One evening Sanita Puspure was standing outside the grocery store near her home in Cork. She was waiting for her husband Kaspar. It was a humdrum weekday and everybody was caught up in the routine: picking up supplies, beating the traffic. Her thoughts were miles away.
A stranger approached and handed her something. This was a week or so after she had won at the world championships. It was a box of chocolates - the Heroes brand. He just wanted to say well done and kept moving. The simplicity of the gesture caught her unawares.
"That was the nicest thing ever, it warmed my heart so much," she laughs now. It was a classic Cork acknowledgement: the sideways salute. The Puspures have lived in the county for over a decade now and are beginning to understand the complexity of being Corkonian - particularly via Latvia. When she is on the phone to her mum in Riga, she doesn't even try to explain the many-layered symbolism of her recent accolade as Cork Person of the Year.
After all, anyone in the world can potentially win a Nobel or Olympic award. But only the select few get to the nod as the ultimate Corkonian. She is almost conspicuously low key for an Irish world champion but has enjoyed the attention that has come with her late flourishing as the world’s elite.
“My circle has grown a little bit. I have been introduced to a lot of people and it is nice to get myself out there because I am always stuck in the rowing centre. I suppose I am kind of shy in my nature. If I am in the street I keep my head down. I wouldn’t be looking into everybody’s eyes and no, I’m not wearing my medals out.”
It's early March and Puspure is sitting on her couch in Ballincollig. Another early morning session at the boat club has been ticked off: the afternoon training lies ahead. She won't pretend that the constant will they-won't they questions about the Tokyo Olympics she has fielded over the past year aren't draining. Before the 2020 games were postponed, Puspure had been pencilled in as a clear favourite to take gold in the women's singles sculls after her back to back world championships in 2018 and 2019.
Like every elite athlete, she reconciled herself to the postponement and reset the clock.
“We almost copied and pasted the year because the Olympics are starting just one day earlier this year. It is getting a little bit upsetting, people asking about it. Because we know it is happening. It is going to be different. It is going to be much quieter. But the sport is going to happen. And I also think we need it because . . . nothing else is happening.
“The biggest uncertainty right now is you have to travel and go to training camps. The airports are quiet but I think the scary part is that you do your best but you still don’t know if you are going to make it. Someone might get Covid and . . . it is a bit worrying. It might be really bad for someone and fine for someone else. But once you do the work you should be there and get that peak fitness back. It is down to the work you do.
“But a different question is: someone might have it better. It doesn’t always happen the way you want.”
She knows that more than most. The years since the Rio Olympics have flown by. For casual Irish sports fans, those two weeks are remembered for the oxygen and light that the Donovan brothers sucked up after their stunning success on the water. Puspure trains with the boys and was delighted for them. It was quickly forgotten that Puspure had come to Rio with substantial medal hopes. Her experience was disastrous: a hostile face wind and choppy waters spoiled her first row and she was edged out of the semi-finals. It was miserable.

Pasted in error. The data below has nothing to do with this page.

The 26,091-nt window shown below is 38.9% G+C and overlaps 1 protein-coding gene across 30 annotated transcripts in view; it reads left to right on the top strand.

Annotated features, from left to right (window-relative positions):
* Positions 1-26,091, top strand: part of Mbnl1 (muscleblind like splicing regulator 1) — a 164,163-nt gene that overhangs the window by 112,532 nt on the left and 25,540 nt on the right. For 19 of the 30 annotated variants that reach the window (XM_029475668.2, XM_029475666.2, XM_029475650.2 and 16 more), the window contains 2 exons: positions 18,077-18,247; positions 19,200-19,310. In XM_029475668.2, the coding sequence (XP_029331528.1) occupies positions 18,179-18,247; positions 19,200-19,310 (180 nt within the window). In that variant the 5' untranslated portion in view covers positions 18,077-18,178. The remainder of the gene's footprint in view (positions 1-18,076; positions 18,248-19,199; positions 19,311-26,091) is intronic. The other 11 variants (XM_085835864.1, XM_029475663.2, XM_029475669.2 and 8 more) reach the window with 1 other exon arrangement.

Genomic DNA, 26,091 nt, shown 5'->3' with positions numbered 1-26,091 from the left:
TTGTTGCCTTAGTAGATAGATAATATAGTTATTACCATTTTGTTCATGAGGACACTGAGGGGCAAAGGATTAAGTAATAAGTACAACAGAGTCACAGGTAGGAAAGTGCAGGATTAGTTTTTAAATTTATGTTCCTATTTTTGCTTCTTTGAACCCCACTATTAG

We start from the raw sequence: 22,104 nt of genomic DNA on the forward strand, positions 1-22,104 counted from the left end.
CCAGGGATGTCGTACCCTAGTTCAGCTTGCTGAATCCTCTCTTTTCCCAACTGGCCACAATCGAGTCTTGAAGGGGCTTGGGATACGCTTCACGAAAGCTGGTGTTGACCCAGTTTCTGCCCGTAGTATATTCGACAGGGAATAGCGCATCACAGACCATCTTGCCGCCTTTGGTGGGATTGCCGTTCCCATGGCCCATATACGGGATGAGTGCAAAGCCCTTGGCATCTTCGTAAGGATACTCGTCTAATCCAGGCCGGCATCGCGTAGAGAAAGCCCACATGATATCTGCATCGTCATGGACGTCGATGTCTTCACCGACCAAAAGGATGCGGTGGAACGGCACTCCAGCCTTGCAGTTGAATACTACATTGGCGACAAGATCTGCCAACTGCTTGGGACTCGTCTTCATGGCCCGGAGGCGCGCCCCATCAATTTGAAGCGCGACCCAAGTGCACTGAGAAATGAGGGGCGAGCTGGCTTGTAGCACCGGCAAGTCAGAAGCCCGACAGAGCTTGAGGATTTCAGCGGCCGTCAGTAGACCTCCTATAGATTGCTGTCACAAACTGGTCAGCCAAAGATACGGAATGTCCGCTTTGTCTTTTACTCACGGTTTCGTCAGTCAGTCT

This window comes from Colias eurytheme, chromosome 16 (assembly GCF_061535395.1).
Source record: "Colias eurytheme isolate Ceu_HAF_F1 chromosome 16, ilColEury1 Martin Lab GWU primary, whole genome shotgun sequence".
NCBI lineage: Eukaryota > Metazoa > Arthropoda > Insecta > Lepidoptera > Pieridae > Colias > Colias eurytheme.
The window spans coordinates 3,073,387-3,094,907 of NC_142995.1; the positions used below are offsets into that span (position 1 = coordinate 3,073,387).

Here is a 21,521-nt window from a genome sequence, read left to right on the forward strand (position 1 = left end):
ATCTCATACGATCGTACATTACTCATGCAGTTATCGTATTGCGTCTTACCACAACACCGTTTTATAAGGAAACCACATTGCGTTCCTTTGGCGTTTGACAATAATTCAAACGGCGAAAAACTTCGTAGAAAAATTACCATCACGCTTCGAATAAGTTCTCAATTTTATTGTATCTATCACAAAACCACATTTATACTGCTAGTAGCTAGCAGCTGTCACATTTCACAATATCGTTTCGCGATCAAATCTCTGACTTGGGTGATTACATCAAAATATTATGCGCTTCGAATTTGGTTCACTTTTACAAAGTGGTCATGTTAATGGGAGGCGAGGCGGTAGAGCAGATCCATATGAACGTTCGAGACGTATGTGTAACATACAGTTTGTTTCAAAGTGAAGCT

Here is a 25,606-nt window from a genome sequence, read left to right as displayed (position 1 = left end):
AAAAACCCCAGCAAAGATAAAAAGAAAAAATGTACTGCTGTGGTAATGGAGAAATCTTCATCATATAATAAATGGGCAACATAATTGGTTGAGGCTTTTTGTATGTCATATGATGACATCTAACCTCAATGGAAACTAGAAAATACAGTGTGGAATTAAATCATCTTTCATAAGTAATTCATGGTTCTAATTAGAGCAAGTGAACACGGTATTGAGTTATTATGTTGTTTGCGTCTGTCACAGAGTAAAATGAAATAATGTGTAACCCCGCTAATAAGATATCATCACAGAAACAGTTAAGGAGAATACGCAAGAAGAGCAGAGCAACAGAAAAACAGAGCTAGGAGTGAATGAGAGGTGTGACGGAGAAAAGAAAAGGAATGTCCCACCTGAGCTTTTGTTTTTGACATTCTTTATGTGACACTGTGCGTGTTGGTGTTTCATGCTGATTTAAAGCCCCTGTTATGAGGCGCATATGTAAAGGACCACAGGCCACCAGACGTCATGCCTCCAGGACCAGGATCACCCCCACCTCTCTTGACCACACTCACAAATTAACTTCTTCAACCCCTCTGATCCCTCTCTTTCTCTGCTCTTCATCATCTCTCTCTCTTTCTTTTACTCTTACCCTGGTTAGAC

“I was so disheartened. Rio, those last few races, were hard. Even for the ‘C’ semi-final I didn’t want to be out there. But it was the Olympics and I had to try my best. On the plane on the way home I knew I couldn’t finish like this. I didn’t want to leave with such a bitter taste in my mouth. And maybe the boys doing so well played some part as well. I wanted that. I didn’t want to go home and live with 13th place forever. I wanted something better.”
The following two years seemed to clarify what it was that had made Puspure return to rowing. She got a new coach and different training regime and, critically, developed a new race plan. Her performance at the Plovdiv course in Bulgaria in 2018 was dreamlike. Unlike Rio, everything clicked. In a TV interview with RTE minutes after that race, it's clear she is trying to absorb the unexpected sensation of feeling joy after a major final.
“In a way that was the biggest fear because I’m so used to being disappointed,” she said that day.
But a year later, in the summer of 2019, she returned to Latvia before the championships in Ottensheim to visit her family. Her sister Inese was gravely ill with cancer and passed away before the championships. That time in Latvia was an intensely personal few weeks, divided between precious time with her sister and forcing herself to train. She had privately dismissed the idea of winning: just qualifying the boat for the final would be enough.
And the time perhaps gave her a chance to think about how unlikely her entire sports life had been. Puspure had no idea about rowing before she was selected for training at school in Latvia. She was 15. “And I had no idea what a boat looked like.” Curiously, when she was a child the family had lived close to the river in Riga where she learned the sport. This was the mid-1990s, a period of political and social upheaval in Latvia as it staggered to its feet in the first years of independence.
"I couldn't say we were well off. And it was tough times with jobs. We did have times when we had no food in the fridge. So you have to sort your own. But luckily we did have a garden so we always had potatoes and some vegetables to eat. And we had to fend for ourselves as kids because you wouldn't see the inside of the house. You get out in the morning and come back in the evening. I suppose it was probably the same in Ireland at that time."
It was, of course, a different century. But it was also just a few decades ago. It’s one of the reasons why she and Kaspar always tell their children that they are fortunate. “They are really lucky and absolutely spoiled,” she laughs.
Patrick is 12 and Daniella 11. Sanita was pregnant with Daniela when she was struck by the wish to return to rowing. It was 2008 and they were in Dublin. She had almost forgotten about the sport: it belonged to her teenage years and to Latvia. The story has become part of her lore. They were bringing friends to the zoo and missed a turn. Suddenly, she saw rowers on the water on Islandbridge. It's not as if she had some kind of vision of Olympic glory. It was more a nagging feeling that she needed to be back in a boat.